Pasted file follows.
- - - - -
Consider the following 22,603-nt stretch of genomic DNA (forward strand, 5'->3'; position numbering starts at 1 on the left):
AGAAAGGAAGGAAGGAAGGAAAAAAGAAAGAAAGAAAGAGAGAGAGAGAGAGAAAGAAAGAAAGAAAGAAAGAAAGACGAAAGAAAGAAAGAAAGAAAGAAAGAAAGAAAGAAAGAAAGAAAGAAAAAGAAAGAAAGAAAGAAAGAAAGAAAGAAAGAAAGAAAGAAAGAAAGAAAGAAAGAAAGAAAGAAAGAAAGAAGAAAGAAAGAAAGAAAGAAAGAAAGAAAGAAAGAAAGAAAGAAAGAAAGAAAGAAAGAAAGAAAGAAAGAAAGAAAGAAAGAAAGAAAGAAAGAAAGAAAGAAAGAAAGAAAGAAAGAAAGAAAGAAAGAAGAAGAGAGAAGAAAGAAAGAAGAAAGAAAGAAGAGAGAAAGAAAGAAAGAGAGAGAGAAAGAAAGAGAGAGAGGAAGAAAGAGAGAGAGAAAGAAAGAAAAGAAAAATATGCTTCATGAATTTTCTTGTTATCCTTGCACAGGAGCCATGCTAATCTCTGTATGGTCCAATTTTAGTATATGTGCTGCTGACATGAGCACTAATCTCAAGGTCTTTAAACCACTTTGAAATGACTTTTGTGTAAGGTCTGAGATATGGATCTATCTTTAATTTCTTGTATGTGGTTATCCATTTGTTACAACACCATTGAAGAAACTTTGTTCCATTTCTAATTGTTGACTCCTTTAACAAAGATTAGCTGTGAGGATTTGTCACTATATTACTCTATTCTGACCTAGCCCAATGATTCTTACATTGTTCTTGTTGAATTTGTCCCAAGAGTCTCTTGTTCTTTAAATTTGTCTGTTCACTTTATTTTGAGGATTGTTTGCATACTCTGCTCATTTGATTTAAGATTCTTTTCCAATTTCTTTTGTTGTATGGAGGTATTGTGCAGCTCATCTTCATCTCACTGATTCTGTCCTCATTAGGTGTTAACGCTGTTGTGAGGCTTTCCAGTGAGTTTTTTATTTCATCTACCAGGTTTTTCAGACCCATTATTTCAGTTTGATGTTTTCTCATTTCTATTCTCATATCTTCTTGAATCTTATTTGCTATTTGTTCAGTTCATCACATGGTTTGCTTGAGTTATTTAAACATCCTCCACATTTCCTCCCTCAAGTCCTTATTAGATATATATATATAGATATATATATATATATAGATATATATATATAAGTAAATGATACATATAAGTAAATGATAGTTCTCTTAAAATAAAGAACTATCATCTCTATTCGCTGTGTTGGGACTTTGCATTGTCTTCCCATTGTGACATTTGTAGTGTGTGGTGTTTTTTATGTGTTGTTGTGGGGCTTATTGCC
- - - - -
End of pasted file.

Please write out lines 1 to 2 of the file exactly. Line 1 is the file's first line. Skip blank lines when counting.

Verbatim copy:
Consider the following 22,603-nt stretch of genomic DNA (forward strand, 5'->3'; position numbering starts at 1 on the left):
AGAAAGGAAGGAAGGAAGGAAAAAAGAAAGAAAGAAAGAGAGAGAGAGAGAGAAAGAAAGAAAGAAAGAAAGAAAGACGAAAGAAAGAAAGAAAGAAAGAAAGAAAGAAAGAAAGAAAGAAAGAAAAAGAAAGAAAGAAAGAAAGAAAGAAAGAAAGAAAGAAAGAAAGAAAGAAAGAAAGAAAGAAAGAAAGAAAGAAGAAAGAAAGAAAGAAAGAAAGAAAGAAAGAAAGAAAGAAAGAAAGAAAGAAAGAAAGAAAGAAAGAAAGAAAGAAAGAAAGAAAGAAAGAAAGAAAGAAAGAAAGAAAGAAAGAAAGAAAGAAAGAAAGAAGAAGAGAGAAGAAAGAAAGAAGAAAGAAAGAAGAGAGAAAGAAAGAAAGAGAGAGAGAAAGAAAGAGAGAGAGGAAGAAAGAGAGAGAGAAAGAAAGAAAAGAAAAATATGCTTCATGAATTTTCTTGTTATCCTTGCACAGGAGCCATGCTAATCTCTGTATGGTCCAATTTTAGTATATGTGCTGCTGACATGAGCACTAATCTCAAGGTCTTTAAACCACTTTGAAATGACTTTTGTGTAAGGTCTGAGATATGGATCTATCTTTAATTTCTTGTATGTGGTTATCCATTTGTTACAACACCATTGAAGAAACTTTGTTCCATTTCTAATTGTTGACTCCTTTAACAAAGATTAGCTGTGAGGATTTGTCACTATATTACTCTATTCTGACCTAGCCCAATGATTCTTACATTGTTCTTGTTGAATTTGTCCCAAGAGTCTCTTGTTCTTTAAATTTGTCTGTTCACTTTATTTTGAGGATTGTTTGCATACTCTGCTCATTTGATTTAAGATTCTTTTCCAATTTCTTTTGTTGTATGGAGGTATTGTGCAGCTCATCTTCATCTCACTGATTCTGTCCTCATTAGGTGTTAACGCTGTTGTGAGGCTTTCCAGTGAGTTTTTTATTTCATCTACCAGGTTTTTCAGACCCATTATTTCAGTTTGATGTTTTCTCATTTCTATTCTCATATCTTCTTGAATCTTATTTGCTATTTGTTCAGTTCATCACATGGTTTGCTTGAGTTATTTAAACATCCTCCACATTTCCTCCCTCAAGTCCTTATTAGATATATATATATAGATATATATATATATATAGATATATATATATAAGTAAATGATACATATAAGTAAATGATAGTTCTCTTAAAATAAAGAACTATCATCTCTATTCGCTGTGTTGGGACTTTGCATTGTCTTCCCATTGTGACATTTGTAGTGTGTGGTGTTTTTTATGTGTTGTTGTGGGGCTTATTGCC